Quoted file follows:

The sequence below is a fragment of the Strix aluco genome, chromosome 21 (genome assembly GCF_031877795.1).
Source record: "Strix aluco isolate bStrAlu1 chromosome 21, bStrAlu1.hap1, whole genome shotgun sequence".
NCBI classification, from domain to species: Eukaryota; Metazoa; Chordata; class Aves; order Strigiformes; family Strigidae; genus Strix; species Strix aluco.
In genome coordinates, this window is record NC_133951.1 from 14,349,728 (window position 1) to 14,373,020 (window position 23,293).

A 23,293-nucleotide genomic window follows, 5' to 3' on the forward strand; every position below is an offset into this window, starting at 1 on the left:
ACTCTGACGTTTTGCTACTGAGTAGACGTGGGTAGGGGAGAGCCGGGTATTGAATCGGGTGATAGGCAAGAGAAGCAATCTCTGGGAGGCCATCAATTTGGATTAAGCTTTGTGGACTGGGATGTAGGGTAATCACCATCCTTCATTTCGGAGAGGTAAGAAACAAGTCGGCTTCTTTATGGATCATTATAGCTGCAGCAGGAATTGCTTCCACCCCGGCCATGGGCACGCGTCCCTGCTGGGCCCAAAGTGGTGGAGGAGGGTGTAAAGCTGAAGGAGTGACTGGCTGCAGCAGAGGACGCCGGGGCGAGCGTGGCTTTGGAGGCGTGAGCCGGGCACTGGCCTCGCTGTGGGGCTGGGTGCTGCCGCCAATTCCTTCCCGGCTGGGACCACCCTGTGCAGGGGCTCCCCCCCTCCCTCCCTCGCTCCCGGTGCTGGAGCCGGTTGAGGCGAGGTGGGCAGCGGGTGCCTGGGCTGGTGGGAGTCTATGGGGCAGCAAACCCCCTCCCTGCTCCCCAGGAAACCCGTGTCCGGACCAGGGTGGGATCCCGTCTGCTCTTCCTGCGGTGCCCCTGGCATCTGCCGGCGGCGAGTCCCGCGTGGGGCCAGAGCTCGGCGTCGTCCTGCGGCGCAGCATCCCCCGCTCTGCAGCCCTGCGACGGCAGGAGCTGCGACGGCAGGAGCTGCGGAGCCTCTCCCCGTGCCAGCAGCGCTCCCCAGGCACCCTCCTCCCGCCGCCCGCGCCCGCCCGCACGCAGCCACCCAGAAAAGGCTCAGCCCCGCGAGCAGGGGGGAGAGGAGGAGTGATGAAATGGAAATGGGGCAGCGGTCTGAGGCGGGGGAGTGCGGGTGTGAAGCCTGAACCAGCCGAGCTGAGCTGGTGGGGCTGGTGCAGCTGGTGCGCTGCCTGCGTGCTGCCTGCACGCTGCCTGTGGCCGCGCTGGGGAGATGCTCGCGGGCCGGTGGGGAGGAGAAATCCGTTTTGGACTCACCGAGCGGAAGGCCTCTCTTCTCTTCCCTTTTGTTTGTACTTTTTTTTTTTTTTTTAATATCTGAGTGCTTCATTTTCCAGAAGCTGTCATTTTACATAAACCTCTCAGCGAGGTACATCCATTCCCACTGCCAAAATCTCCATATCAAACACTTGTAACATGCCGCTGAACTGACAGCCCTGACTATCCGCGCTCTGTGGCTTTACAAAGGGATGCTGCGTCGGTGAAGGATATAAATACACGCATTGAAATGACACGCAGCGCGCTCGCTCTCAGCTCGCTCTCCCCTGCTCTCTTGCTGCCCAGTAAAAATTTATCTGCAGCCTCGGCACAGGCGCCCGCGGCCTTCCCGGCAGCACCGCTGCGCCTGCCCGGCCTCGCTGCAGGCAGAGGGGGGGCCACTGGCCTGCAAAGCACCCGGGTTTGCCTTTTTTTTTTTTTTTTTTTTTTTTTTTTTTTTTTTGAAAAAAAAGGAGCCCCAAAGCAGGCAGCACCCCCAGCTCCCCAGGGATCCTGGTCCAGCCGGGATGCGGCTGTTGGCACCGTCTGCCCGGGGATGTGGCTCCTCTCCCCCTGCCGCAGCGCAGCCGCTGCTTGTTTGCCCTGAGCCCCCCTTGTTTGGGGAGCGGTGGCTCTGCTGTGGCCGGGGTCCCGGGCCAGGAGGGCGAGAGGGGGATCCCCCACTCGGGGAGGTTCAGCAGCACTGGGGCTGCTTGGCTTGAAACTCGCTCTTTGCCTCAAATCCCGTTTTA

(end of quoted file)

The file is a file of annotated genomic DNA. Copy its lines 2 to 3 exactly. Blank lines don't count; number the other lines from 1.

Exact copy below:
Source record: "Strix aluco isolate bStrAlu1 chromosome 21, bStrAlu1.hap1, whole genome shotgun sequence".
NCBI classification, from domain to species: Eukaryota; Metazoa; Chordata; class Aves; order Strigiformes; family Strigidae; genus Strix; species Strix aluco.